Take the 2-minute tour ×
Stack Overflow is a question and answer site for professional and enthusiast programmers. It's 100% free.

I came across a piece of code today that looks like this:

class ClassName(object):
     def __init__(self):
         self._vocabulary = None

     def vocabulary(self):
         self._vocabulary = self._vocabulary or self.keys()
         return self._vocabulary

What exactly is the line self._vocabulary = self._vocabulary or self.keys() doing?

share|improve this question
1  
The first part of your code snippet is invalid Python syntax. –  Sven Marnach May 4 '11 at 19:25
    
Thanks! fixed now –  dave May 4 '11 at 19:27
1  
not quite; I've corrected the class declaration for you. –  Martijn Pieters May 4 '11 at 19:32

3 Answers 3

up vote 8 down vote accepted

A line like this:

self._vocabulary = self._vocabulary or self.keys()

Is what's called lazy initialization, when you are retrieving the value for the first time it initializes. So if it has never been initialized self._vocabulary will be None (because the __init__ method had set this value) resulting in the evaluation of the second element of the or so self.keys() will be executed, assigning the returning value to self._vocabulary, thus initializing it for future requests.

When a second time vocabulary is called self._vocabulary won't be None and it will keep that value.

share|improve this answer
    
Upvoted, but it would be good to clarify that it is the explicit line in __init__ that sets self._vocabulary to None, it doesn't happen automatically. –  ncoghlan May 5 '11 at 6:26
    
@ncoghlan Thanks for the vote and for the advice. I edited the post, is it clear now? –  SanSS May 5 '11 at 10:56

In a nutshell, if self._vocabulary evaluates to a logical false (e.g. if it's None, 0, False, etc), then it will be replaced with self.keys().

The or operator in this case, returns whichever value evaluates to a logical true.

Also, your code should look more like this:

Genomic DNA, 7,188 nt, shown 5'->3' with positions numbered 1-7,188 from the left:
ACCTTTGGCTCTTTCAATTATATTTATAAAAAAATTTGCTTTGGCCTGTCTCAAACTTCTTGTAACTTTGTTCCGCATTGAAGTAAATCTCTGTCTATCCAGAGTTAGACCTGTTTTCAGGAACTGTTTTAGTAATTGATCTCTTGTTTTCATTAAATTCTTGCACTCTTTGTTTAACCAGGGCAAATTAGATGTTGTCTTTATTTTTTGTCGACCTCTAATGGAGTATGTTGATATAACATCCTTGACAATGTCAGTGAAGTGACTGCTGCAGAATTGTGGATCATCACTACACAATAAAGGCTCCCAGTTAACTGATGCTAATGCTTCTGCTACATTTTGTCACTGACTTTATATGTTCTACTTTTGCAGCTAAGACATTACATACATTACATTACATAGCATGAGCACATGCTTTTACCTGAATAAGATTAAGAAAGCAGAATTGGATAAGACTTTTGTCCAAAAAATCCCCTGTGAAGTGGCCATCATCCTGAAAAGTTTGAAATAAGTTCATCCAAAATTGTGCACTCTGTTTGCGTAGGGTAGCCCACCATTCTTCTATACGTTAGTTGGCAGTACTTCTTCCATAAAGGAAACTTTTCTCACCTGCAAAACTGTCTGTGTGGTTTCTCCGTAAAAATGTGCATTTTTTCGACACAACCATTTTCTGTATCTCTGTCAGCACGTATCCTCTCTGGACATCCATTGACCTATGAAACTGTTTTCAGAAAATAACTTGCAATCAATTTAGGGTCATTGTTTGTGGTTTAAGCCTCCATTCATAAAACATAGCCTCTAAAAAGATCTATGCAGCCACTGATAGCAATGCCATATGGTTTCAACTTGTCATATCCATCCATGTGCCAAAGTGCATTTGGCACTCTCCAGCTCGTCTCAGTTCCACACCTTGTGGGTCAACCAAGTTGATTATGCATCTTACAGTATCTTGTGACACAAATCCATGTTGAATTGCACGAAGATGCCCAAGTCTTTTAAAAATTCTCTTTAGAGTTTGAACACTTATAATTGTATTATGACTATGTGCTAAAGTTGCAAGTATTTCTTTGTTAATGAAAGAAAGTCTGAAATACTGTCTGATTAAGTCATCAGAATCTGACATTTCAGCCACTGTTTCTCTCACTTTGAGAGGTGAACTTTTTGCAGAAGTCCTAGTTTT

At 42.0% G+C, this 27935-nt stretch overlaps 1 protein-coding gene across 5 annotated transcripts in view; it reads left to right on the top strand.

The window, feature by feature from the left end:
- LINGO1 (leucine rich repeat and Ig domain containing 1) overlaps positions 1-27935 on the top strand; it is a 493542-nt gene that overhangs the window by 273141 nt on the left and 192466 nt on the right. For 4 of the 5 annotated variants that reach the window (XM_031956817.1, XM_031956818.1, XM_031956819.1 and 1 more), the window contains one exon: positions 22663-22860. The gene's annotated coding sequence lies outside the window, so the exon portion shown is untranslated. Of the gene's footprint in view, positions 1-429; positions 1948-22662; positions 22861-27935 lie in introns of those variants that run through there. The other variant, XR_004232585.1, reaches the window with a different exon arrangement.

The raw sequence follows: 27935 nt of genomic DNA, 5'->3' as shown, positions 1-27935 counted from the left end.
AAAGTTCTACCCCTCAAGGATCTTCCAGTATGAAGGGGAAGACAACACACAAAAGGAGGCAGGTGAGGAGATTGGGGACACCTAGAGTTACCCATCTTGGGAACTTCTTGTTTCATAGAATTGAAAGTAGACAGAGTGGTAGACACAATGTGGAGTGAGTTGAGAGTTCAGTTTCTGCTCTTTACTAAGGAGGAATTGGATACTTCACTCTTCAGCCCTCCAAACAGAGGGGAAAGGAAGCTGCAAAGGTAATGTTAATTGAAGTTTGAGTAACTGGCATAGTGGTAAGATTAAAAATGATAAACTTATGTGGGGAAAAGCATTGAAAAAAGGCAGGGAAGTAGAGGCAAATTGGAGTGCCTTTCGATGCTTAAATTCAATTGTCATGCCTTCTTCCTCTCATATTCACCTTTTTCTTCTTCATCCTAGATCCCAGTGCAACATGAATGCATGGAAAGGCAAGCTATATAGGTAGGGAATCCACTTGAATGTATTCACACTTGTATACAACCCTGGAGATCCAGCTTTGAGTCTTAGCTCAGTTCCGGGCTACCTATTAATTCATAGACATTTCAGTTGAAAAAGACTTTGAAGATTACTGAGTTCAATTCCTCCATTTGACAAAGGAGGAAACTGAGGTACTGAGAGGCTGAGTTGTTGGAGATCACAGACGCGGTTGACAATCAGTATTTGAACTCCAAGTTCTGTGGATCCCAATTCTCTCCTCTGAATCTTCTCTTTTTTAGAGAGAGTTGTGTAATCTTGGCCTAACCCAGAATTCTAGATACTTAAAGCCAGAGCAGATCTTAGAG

class Example(object):
     def __init__(self):
         self._vocabulary = None

     def vocabulary(self):
         self._vocabulary = self._vocabulary or self.keys()
         return self._vocabulary

     def keys(self):
         return ['a', 'b']

ex = Example()
print ex.vocabulary()
ex._vocabulary = 'Hi there'
print ex.vocabulary()
share|improve this answer
    
Ah, makes sense. Is this something that is unique to python? –  dave May 4 '11 at 19:28
    
The or operator in this case, returns whichever value evaluates to a logical true. - This is a little misleading. If self._vocabulary evaluates to False then self.keys() is executed and used for the assignment, whether or not it evaluates as True or False. See stackoverflow.com/questions/1452489/… for explanation of how things evaluate in boolean expressions. –  MattH May 4 '11 at 19:37
    
@dave - No, lots of other languages have similar operators. For example, the || operator does the same thing in ruby. The equivalent would be vocabulary ||= keys() or vocabulary = (vocabulary || keys()) in ruby. It's common of plenty of other languages besides ruby and python, as well. –  Joe Kington May 4 '11 at 19:39
    
@MattH - I used slightly poor phrasing, but that's exactly what I was saying. I.e. logical testing, not identity testing whether it is False. (Thus the lowercase "logical false" and not the object False) Edit: whoops, I misread your comment. Good point... –  Joe Kington May 4 '11 at 19:41

Hard to say, the code will not run for a number of reasons. To guess though, I'd say it looks like it would be evaluated as a logical expression, self._vocabulary would be evaluated False by python as type None, and self.keys() is a method that would (hopefully) return something to be evaluated as well. Then it's just a logical OR between the two and the result gets put into self._vocabulary.

share|improve this answer

Your Answer

 
discard

By posting your answer, you agree to the privacy policy and terms of service.

Not the answer you're looking for? Browse other questions tagged or ask your own question.